I always wondered how he could take that much time in Leviticus, but now that we’ve dipped our toes into the richness of Genesis for ten weeks, I can completely get how he did it and why it was worthwhile. We have skipped so many amazing stories. We have glossed over material that is helpful in understanding the rest of the Bible. The final fourteen chapters of Genesis tell about Jacob’s son, Joseph, the favored child whose brothers sold into slavery and ends up in Egypt. We have not even started to talk about Joseph! I’ll end today with a touch of him, but I think we need to get back to him some time down the road.

The point is that I now get how Bell could dwell in Leviticus. The more we get engrossed in the Scripture, the more its depth, beauty, and challenge open to us. The intimate life with God is written on every page of the Old Testament, so as I wrap up this Living History series, I hope you’ve found yourself wanting to dig deeper into the Word.

For Good
There are 1,189 chapters in the Bible. By chapter 3, everything falls apart – that’s one-quarter of one percent of the way through the Bible. Things don’t actually come back together fully until the final two chapters of the Bible, which means that the remaining 1,185 chapters or 95.5% of the Bible happens in this in-between time, where life just keeps happening with all of its highs and lows. The Bible is actually about life and living, all of it, not just the spiritual parts. As often as there is a story about devotion to God, there is a story about war. As often as there is a text of joy, there is a text of despair. It’s all in there, and it’s all worthy of our attention.

So, in the 99.5% of the Bible that deals with life as we know it, we see God at work in the best of times and in the worst of circumstances. As I wrap up our time in Genesis, I want to give us the 30,000 foot view of what’s been going on in the first book of the Bible. I can sum it all up in two words – “for good.” All of this material – from creation to Abraham’s calling, from Jacob’s schemes to Joseph’s hard life – has been for good. That is, God is achieving God’s forever good purposes in and through the creation. Let’s start there.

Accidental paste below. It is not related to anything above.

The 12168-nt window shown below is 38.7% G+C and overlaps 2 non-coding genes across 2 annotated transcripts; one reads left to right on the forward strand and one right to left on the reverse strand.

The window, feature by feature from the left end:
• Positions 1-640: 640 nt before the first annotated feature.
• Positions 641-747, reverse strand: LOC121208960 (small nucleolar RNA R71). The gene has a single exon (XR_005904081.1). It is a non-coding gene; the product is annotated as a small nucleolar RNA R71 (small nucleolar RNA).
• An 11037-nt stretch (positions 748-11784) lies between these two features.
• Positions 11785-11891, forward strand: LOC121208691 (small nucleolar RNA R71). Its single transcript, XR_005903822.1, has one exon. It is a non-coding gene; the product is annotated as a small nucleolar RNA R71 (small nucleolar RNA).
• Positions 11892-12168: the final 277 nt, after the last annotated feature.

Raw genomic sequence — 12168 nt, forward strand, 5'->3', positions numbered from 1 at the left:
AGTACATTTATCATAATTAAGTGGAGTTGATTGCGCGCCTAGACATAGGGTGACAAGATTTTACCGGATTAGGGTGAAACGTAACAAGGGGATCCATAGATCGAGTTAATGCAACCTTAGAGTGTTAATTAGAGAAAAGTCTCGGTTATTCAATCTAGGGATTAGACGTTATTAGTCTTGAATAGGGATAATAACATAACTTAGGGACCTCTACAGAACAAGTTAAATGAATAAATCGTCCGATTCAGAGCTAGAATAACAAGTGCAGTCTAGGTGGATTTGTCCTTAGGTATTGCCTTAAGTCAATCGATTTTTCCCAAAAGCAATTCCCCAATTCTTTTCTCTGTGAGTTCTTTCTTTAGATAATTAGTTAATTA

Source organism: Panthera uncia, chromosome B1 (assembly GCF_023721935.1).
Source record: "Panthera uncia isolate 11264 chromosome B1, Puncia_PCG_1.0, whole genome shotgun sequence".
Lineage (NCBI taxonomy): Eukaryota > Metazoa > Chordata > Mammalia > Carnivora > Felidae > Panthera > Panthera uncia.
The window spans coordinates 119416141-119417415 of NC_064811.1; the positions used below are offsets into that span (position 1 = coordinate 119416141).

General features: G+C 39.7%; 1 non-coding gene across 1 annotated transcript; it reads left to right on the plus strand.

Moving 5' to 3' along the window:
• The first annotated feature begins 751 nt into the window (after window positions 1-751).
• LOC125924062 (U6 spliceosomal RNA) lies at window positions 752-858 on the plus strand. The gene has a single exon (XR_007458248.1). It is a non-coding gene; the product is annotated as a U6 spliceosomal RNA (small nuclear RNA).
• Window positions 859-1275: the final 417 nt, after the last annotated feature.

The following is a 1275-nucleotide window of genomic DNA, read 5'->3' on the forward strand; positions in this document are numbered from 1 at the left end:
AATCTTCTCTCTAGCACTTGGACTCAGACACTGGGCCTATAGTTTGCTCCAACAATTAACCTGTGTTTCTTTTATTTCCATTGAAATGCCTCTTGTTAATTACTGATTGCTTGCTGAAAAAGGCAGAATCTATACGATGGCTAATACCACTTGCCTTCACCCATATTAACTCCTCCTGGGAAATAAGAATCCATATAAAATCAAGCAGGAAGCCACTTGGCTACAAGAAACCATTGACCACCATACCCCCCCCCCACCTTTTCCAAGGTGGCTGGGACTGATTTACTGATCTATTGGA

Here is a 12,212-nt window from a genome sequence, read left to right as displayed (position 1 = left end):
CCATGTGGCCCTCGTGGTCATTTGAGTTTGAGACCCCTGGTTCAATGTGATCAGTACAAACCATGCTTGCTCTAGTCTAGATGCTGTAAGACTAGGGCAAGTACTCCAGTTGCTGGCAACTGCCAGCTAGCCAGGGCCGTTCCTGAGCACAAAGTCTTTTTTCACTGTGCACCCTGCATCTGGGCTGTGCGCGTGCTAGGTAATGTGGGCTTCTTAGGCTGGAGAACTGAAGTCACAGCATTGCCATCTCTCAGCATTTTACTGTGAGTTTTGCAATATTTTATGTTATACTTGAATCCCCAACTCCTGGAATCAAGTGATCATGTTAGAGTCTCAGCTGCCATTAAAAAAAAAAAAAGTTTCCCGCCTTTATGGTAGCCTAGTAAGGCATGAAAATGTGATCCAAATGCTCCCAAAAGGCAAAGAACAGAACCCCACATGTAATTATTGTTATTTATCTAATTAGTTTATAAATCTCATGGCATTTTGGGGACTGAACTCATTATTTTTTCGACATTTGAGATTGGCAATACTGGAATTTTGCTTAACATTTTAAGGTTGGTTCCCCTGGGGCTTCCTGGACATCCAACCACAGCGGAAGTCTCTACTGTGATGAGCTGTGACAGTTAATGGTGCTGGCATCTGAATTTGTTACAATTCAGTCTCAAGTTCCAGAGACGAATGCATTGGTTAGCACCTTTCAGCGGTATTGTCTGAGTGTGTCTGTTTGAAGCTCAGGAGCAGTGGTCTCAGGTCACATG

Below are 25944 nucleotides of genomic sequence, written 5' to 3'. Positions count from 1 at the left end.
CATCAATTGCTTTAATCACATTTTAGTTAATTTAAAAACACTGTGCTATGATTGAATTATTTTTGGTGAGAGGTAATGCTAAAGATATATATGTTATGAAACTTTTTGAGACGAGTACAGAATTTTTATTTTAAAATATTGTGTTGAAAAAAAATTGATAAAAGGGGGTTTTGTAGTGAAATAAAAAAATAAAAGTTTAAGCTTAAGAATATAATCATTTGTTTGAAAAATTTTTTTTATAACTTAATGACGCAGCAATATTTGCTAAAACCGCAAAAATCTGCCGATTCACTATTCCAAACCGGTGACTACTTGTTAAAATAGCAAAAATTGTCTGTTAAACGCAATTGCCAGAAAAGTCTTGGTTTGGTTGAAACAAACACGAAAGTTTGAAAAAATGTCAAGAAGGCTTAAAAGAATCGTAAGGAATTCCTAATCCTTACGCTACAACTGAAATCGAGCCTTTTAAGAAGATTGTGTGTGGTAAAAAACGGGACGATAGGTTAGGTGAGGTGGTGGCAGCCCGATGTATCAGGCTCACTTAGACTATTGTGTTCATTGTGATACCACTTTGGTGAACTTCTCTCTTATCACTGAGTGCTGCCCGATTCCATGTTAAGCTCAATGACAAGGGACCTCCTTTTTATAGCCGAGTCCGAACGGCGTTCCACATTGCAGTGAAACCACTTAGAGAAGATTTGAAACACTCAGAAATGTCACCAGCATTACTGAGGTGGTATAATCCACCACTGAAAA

Genesis starts with these words: “In the beginning God created the heavens and the earth.” At the end of each day of creation, this God, who creates everything out of nothing, pauses, examines the handiwork, and declares it all “good.” The very matter of creation is good from the beginning. God created it all for good. The world we inhabit today is still God’s good creation. God created it for our good re-creation and for God’s eternal purposes.

But it only took humans two chapters to foul things up. Adam and Eve didn’t trust that God made this for their good, so they disobeyed God. For our good God gave us free will – the ability to choose to love God or not, the ability to go our own way or to walk in the way of the Lord. This creative design was for our good, although we twisted it into something it was not meant to be. The seed of disobedience germinated and grew into bitter hatred in the first couples’ son’s heart. Within one generation this good creation experienced murder when Cain murdered Abel. The consequences of that action fill the pages of human history. And yet, God created all of this and all of us for good. God was not surprised by this, and from the beginning God was making a way for things to be restored – for our good and forever.

Then came everyone’s favorite sermon on the Nephilim, those fallen angels that roamed the earth before the flood. (I know it’s your favorite on them because it’s the only one you’ve ever heard!) This incredibly weird text reminds us of how mysterious life can be. There are inexplicable things that happen around us every day. Yet in the mystery God is there. Millennia later the Apostle Paul will use the word “mystery” to describe God’s work in Jesus Christ. He uses the term not because it’s unknowable. No, the word “mystery” for Paul means it’s something so amazing only God could have dreamed it up. And God does so for good.